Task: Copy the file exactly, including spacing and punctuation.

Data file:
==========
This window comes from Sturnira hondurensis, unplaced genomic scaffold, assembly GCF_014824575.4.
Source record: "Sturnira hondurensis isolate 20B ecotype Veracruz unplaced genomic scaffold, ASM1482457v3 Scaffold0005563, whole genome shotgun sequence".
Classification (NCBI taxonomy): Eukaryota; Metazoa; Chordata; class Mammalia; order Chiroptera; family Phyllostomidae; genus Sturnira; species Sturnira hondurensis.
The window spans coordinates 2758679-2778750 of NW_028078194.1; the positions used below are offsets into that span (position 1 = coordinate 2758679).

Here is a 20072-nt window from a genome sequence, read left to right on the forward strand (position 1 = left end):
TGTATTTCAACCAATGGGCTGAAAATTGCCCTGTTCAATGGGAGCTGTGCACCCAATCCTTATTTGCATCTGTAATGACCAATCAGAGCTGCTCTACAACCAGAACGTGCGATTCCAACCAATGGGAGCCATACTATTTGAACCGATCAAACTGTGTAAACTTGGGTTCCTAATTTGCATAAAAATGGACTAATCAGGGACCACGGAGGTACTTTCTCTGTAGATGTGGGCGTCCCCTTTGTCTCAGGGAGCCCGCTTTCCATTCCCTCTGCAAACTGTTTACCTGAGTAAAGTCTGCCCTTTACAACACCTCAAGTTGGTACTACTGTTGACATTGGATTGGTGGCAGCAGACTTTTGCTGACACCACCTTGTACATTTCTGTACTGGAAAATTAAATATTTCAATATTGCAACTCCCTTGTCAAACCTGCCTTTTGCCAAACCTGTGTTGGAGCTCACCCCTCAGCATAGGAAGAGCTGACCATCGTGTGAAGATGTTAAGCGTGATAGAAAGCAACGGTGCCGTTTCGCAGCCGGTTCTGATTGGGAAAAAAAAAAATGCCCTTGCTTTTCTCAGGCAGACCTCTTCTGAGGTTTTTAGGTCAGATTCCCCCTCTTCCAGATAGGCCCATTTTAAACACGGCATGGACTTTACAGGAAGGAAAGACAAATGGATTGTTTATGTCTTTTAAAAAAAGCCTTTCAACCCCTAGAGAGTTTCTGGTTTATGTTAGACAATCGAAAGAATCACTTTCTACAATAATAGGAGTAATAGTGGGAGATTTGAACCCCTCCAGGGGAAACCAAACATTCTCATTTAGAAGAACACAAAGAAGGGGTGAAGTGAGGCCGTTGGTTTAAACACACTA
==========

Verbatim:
This window comes from Sturnira hondurensis, unplaced genomic scaffold, assembly GCF_014824575.4.
Source record: "Sturnira hondurensis isolate 20B ecotype Veracruz unplaced genomic scaffold, ASM1482457v3 Scaffold0005563, whole genome shotgun sequence".
Classification (NCBI taxonomy): Eukaryota; Metazoa; Chordata; class Mammalia; order Chiroptera; family Phyllostomidae; genus Sturnira; species Sturnira hondurensis.
The window spans coordinates 2758679-2778750 of NW_028078194.1; the positions used below are offsets into that span (position 1 = coordinate 2758679).

Here is a 20072-nt window from a genome sequence, read left to right on the forward strand (position 1 = left end):
TGTATTTCAACCAATGGGCTGAAAATTGCCCTGTTCAATGGGAGCTGTGCACCCAATCCTTATTTGCATCTGTAATGACCAATCAGAGCTGCTCTACAACCAGAACGTGCGATTCCAACCAATGGGAGCCATACTATTTGAACCGATCAAACTGTGTAAACTTGGGTTCCTAATTTGCATAAAAATGGACTAATCAGGGACCACGGAGGTACTTTCTCTGTAGATGTGGGCGTCCCCTTTGTCTCAGGGAGCCCGCTTTCCATTCCCTCTGCAAACTGTTTACCTGAGTAAAGTCTGCCCTTTACAACACCTCAAGTTGGTACTACTGTTGACATTGGATTGGTGGCAGCAGACTTTTGCTGACACCACCTTGTACATTTCTGTACTGGAAAATTAAATATTTCAATATTGCAACTCCCTTGTCAAACCTGCCTTTTGCCAAACCTGTGTTGGAGCTCACCCCTCAGCATAGGAAGAGCTGACCATCGTGTGAAGATGTTAAGCGTGATAGAAAGCAACGGTGCCGTTTCGCAGCCGGTTCTGATTGGGAAAAAAAAAAATGCCCTTGCTTTTCTCAGGCAGACCTCTTCTGAGGTTTTTAGGTCAGATTCCCCCTCTTCCAGATAGGCCCATTTTAAACACGGCATGGACTTTACAGGAAGGAAAGACAAATGGATTGTTTATGTCTTTTAAAAAAAGCCTTTCAACCCCTAGAGAGTTTCTGGTTTATGTTAGACAATCGAAAGAATCACTTTCTACAATAATAGGAGTAATAGTGGGAGATTTGAACCCCTCCAGGGGAAACCAAACATTCTCATTTAGAAGAACACAAAGAAGGGGTGAAGTGAGGCCGTTGGTTTAAACACACTA